David Cameron has hinted he would like to cut green subsidies that force up energy bills, after questioning the “sanity” of onshore wind farms.
He admitted that fuel bills are being driven up by green subsidies, even though the Department of Energy and Climate Change largely blames the rising cost of gas for soaring energy costs.
The Coalition’s official policy is to subsidise wind farms, solar panels and other renewable energy to help Britain meet its targets on reducing carbon dioxide emissions. The UK has signed up to green targets to tackle climate change.
However, Mr Cameron has come under fire from environmentalists for appearing to row back on promises to be the “greenest government ever”.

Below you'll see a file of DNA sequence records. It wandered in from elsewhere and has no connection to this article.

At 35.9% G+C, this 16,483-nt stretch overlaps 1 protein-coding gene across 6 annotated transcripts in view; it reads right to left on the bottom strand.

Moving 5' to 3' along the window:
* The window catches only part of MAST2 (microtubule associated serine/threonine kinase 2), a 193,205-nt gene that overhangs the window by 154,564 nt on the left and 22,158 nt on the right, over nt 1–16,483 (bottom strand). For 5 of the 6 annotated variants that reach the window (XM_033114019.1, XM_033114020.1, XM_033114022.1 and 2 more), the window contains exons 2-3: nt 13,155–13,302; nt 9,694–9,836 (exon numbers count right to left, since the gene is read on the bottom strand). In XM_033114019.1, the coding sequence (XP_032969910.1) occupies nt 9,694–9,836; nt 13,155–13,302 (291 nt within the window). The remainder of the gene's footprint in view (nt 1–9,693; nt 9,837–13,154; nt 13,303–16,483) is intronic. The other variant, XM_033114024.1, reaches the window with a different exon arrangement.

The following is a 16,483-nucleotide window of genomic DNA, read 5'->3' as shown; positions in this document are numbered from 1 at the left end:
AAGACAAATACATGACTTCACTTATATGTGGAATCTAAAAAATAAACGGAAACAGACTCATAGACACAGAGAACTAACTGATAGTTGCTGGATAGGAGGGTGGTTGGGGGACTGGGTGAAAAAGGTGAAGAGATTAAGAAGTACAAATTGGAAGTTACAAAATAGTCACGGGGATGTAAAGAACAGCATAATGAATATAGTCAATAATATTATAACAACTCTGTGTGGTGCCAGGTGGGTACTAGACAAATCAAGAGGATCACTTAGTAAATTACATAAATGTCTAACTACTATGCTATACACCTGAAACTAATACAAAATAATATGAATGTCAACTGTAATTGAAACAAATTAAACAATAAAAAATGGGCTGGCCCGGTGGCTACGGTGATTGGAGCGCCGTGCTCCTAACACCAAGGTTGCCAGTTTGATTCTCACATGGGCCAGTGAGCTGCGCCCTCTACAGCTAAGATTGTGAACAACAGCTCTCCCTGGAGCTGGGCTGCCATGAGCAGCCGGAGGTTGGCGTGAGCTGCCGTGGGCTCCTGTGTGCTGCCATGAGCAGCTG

Under pressure from around 100 Tory backbenchers upset about wind farms in their constituency, the Government last year ordered modest cuts to subsidies for onshore wind farms and solar panels. This month, the Government issued new planning guidance making it harder for developers to build turbines.
In Prime Minister’s Questions today, Mr Cameron even suggested the Coalition’s policy on wind farms lacked “sanity” until Tory ministers John Hayes and Michael Fallon took action to stop too many being built.
“[Mr Hayes and Mr Fallon] have both done a very good job of bringing some sanity to the situation with onshore wind,” he said.
“On solar panels, this Government did substantially reduce the feed-in-tariffs [a type of subsidy] to make sure this industry was not over-subsidised. All these subsidies end up on consumer bills and we should think very carefully about that.”